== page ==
If there’s anything we’ve learned from watching movies it’s that hot wiring a car is one of the easiest things in the world to do. Whether you’re a time-traveling soldier fighting against a robot army, an elite army sniper who took a bullet in the shoulder, or even an average Joe with a love of cars you can cross some wires and get your ride going in a matter of minutes. While it sounds cool, Hollywood hasn’t really been telling us the whole truth about Keyless Entry 1.0.
It seems you need some tools to make it work.
All Right, So What Do You Need?
Well that depends on which method you’re using. One of the older, more effective methods on cars that were manufactured before the mid-1990s used a regular screwdriver and a hammer. You simply jam the regular screwdriver into the ignition with the blade aligned as the key would be, and try to start the car. This same trick sometimes worked on car doors, but if it didn’t work on the ignition because a lock was keeping it out then you would hammer the screwdriver into the lock, and then turn it. A skilled thief could start the car in no more than a couple of seconds, and drive away provided there were no locks holding the steering wheel in place. If there were those would need to be disabled before pulling out.
But What About the Wires Under the Steering Wheel?
The second method of hot wiring a car is the one you typically see up on the big screen. We’ve all seen how it goes; the hero leans down out of sight in a randomly selected car, pops the cover off the steering wheel, pulls out two seemingly random wires in the dark, touches the ends together and away he goes!
If it was that easy everyone would do it. Just take a look at this video, and you’ll see it’s a bit more complicated.
The ignition lock that you need a key for is the mechanism that keeps your engine safe. Rather than trying to break the lock as with the screwdriver method, this second one actually bypasses the lock entirely. You remove the cover from the steering wheel column, and look for the two power wires. These are typically red, but if you want to be absolutely sure it’s a good idea to check the wiring diagram for the car. You cut the wires away from the column, put on a pair of insulated gloves, strip an inch or so of the insulation off the end, and twist the wires together. This will turn on the lights, the radio, etc.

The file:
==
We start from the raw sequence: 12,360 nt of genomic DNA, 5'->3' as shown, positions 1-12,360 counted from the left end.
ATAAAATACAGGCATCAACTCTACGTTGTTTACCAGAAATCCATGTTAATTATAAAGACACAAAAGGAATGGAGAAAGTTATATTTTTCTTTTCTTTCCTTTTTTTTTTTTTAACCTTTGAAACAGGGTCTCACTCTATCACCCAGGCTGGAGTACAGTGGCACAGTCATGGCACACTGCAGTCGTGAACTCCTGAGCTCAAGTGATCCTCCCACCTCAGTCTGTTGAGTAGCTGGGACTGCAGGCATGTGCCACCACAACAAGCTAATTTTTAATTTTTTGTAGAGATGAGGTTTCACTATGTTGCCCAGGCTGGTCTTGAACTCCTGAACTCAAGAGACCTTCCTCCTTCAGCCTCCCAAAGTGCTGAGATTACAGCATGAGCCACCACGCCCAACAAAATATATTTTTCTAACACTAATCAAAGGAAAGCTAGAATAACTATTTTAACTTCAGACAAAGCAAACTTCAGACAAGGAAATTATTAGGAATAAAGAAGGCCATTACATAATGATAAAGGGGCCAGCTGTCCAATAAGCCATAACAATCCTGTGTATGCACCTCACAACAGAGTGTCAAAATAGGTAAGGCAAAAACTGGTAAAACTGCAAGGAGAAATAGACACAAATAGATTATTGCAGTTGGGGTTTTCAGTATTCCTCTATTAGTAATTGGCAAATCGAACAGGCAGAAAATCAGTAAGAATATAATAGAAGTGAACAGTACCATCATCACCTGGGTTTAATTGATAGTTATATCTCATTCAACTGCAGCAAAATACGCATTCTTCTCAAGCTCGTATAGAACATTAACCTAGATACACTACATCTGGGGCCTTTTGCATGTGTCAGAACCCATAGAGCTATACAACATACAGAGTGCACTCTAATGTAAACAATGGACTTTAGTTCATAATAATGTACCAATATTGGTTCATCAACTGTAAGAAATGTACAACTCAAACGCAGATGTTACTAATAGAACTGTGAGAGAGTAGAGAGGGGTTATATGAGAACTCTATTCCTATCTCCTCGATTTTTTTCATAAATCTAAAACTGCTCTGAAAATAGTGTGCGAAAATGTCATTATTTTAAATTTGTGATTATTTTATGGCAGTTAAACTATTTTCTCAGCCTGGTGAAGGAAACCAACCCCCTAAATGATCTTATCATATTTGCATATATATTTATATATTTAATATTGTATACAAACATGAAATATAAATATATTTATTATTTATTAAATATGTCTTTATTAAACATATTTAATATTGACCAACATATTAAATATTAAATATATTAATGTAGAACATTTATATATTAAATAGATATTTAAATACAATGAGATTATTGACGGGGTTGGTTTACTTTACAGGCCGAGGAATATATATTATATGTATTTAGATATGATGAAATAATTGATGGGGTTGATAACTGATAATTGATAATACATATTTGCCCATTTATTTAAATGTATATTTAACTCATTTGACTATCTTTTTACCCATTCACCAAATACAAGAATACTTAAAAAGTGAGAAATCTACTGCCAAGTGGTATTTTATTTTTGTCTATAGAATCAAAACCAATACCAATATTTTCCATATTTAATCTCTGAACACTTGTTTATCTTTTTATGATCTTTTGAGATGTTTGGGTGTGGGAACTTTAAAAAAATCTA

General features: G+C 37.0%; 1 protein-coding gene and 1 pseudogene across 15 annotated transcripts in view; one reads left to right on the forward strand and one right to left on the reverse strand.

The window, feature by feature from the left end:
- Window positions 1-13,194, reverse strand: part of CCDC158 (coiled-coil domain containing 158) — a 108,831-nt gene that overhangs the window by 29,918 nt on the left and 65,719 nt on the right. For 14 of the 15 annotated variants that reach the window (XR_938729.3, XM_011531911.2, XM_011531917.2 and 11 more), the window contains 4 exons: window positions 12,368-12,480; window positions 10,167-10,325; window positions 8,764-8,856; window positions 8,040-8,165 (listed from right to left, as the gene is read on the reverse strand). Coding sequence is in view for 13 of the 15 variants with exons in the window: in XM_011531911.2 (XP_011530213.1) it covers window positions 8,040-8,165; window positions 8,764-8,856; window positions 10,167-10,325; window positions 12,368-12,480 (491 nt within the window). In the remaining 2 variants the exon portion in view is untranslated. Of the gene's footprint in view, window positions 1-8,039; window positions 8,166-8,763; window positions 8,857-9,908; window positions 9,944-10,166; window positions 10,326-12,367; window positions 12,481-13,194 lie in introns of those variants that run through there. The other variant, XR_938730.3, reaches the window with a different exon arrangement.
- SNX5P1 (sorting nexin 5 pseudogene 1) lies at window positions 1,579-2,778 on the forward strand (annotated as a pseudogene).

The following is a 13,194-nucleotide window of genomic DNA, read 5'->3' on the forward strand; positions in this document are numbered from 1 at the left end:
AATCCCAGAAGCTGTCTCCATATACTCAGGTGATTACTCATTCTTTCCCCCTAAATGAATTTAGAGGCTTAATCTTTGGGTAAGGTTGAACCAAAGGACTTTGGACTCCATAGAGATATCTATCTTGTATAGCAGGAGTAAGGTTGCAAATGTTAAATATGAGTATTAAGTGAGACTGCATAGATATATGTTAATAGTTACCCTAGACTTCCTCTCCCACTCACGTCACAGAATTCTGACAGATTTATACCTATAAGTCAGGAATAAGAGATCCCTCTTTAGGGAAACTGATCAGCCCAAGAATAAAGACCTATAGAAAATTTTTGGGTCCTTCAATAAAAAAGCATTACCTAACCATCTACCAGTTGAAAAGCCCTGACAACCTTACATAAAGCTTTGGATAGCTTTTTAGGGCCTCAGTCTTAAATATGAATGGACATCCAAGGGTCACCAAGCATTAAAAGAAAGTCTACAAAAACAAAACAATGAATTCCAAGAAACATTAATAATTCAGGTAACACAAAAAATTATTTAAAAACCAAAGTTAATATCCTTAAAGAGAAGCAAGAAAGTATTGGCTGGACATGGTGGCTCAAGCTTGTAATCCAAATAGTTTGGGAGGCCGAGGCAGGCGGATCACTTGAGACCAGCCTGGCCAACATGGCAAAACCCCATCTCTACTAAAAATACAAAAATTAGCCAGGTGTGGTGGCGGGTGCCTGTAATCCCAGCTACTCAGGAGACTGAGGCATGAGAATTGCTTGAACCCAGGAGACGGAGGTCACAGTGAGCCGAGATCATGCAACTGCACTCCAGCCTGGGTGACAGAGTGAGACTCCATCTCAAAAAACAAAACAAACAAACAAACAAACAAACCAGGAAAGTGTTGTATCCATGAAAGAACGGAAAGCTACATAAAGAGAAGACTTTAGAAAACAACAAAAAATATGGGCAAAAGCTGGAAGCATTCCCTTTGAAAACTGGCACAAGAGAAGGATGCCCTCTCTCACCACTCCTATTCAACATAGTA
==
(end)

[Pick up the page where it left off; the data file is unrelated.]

Once the power is on, the next step is to cut the brown wires and to touch them together. This will rev up the starter, and as soon as the engine turns over make sure you pull the brown wires apart. If there’s only one starter wire (brown), touch it to the twisted ends of the red wire to start the car. Once the car’s running put electrical tape over the brown wires so you don’t get shocked while you drive.
At Least, That’s How They Used To Do It
These two methods are, by and large the ones we see on TV and in the movies. The reason car thefts have gone down in recent years though is because hot wiring a car is almost as difficult as safe cracking and computer hacking all rolled into one. Modern cars have tamper-resistant safety precautions in the way, and they have alarm systems designed to go off if anything is even slightly hinky. They require radio signals, electronic identification, and a dozen other things that will stop even the slickest car thief dead in his tracks if all he’s got is a pocket knife and cool theme music.
Unfortunately technology doesn’t tend to show up realistically in Hollywood for at least a generation. Didn’t you ever wonder why there are still pay phones in movies when they’ve been more or less phased out for years? It’s because that’s what screen writers know from their own lives, so that’s what makes it into the movies. Hot wiring a car is too ingrained in pop culture to be depicted differently now, just because modern cars are more or less immune to that kind of tampering.
There are some skills that are just too cool not to have, whether because they’re fun parlor tricks or useful bits of know-how in serious situations. For instance, you could learn:
How to Break Out The Windows in a Car Like an Action Hero
How to Kick in a Door
How to Get Out of Handcuffs, Flexicuffs, and Duct Tape
How to Knock Somebody Out in One Punch
How to Knock Someone Out With the Sleeper Hold
How to Put Somebody in the Guillotine Chokehold
“How to Hot Wire a Car,” by Rambo Moe at Prepared For That
“How to Hot Wire a Car,” by Jason Torchinski at Jalopnik